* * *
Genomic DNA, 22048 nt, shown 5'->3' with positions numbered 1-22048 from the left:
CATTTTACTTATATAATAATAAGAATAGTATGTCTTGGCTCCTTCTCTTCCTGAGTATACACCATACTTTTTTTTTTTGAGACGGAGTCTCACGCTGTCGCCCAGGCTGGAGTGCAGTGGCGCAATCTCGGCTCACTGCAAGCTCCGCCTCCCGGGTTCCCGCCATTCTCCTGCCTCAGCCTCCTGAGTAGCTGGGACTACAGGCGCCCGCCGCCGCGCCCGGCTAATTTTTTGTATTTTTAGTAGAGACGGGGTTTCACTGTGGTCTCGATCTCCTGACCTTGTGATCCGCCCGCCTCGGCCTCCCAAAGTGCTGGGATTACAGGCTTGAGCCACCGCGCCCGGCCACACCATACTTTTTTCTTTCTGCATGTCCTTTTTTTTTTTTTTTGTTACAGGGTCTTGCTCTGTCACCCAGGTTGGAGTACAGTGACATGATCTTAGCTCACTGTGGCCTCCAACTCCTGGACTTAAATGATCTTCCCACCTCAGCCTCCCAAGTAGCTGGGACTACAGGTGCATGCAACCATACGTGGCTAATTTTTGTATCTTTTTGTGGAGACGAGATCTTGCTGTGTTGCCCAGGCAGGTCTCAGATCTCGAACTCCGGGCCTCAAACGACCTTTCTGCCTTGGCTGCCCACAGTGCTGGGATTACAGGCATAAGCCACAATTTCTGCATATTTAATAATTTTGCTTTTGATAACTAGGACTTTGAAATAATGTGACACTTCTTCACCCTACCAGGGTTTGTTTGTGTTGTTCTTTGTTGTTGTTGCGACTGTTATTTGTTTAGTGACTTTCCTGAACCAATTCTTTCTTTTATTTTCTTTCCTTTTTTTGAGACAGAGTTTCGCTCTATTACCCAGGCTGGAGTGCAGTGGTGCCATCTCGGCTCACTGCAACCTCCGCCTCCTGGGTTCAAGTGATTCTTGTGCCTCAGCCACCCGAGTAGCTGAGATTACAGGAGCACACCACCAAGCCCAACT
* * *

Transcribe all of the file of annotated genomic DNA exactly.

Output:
Genomic DNA, 22048 nt, shown 5'->3' with positions numbered 1-22048 from the left:
CATTTTACTTATATAATAATAAGAATAGTATGTCTTGGCTCCTTCTCTTCCTGAGTATACACCATACTTTTTTTTTTTGAGACGGAGTCTCACGCTGTCGCCCAGGCTGGAGTGCAGTGGCGCAATCTCGGCTCACTGCAAGCTCCGCCTCCCGGGTTCCCGCCATTCTCCTGCCTCAGCCTCCTGAGTAGCTGGGACTACAGGCGCCCGCCGCCGCGCCCGGCTAATTTTTTGTATTTTTAGTAGAGACGGGGTTTCACTGTGGTCTCGATCTCCTGACCTTGTGATCCGCCCGCCTCGGCCTCCCAAAGTGCTGGGATTACAGGCTTGAGCCACCGCGCCCGGCCACACCATACTTTTTTCTTTCTGCATGTCCTTTTTTTTTTTTTTTGTTACAGGGTCTTGCTCTGTCACCCAGGTTGGAGTACAGTGACATGATCTTAGCTCACTGTGGCCTCCAACTCCTGGACTTAAATGATCTTCCCACCTCAGCCTCCCAAGTAGCTGGGACTACAGGTGCATGCAACCATACGTGGCTAATTTTTGTATCTTTTTGTGGAGACGAGATCTTGCTGTGTTGCCCAGGCAGGTCTCAGATCTCGAACTCCGGGCCTCAAACGACCTTTCTGCCTTGGCTGCCCACAGTGCTGGGATTACAGGCATAAGCCACAATTTCTGCATATTTAATAATTTTGCTTTTGATAACTAGGACTTTGAAATAATGTGACACTTCTTCACCCTACCAGGGTTTGTTTGTGTTGTTCTTTGTTGTTGTTGCGACTGTTATTTGTTTAGTGACTTTCCTGAACCAATTCTTTCTTTTATTTTCTTTCCTTTTTTTGAGACAGAGTTTCGCTCTATTACCCAGGCTGGAGTGCAGTGGTGCCATCTCGGCTCACTGCAACCTCCGCCTCCTGGGTTCAAGTGATTCTTGTGCCTCAGCCACCCGAGTAGCTGAGATTACAGGAGCACACCACCAAGCCCAACT